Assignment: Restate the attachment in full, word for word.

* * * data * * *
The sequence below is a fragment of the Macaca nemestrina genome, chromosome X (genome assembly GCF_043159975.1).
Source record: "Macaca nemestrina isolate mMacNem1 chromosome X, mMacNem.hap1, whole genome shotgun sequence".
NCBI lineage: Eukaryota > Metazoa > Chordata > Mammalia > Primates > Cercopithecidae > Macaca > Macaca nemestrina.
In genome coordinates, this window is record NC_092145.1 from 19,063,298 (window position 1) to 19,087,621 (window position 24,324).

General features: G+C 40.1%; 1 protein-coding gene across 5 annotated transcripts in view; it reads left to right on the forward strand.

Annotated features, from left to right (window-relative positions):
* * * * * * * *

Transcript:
The sequence below is a fragment of the Macaca nemestrina genome, chromosome X (genome assembly GCF_043159975.1).
Source record: "Macaca nemestrina isolate mMacNem1 chromosome X, mMacNem.hap1, whole genome shotgun sequence".
NCBI lineage: Eukaryota > Metazoa > Chordata > Mammalia > Primates > Cercopithecidae > Macaca > Macaca nemestrina.
In genome coordinates, this window is record NC_092145.1 from 19,063,298 (window position 1) to 19,087,621 (window position 24,324).

General features: G+C 40.1%; 1 protein-coding gene across 5 annotated transcripts in view; it reads left to right on the forward strand.

Annotated features, from left to right (window-relative positions):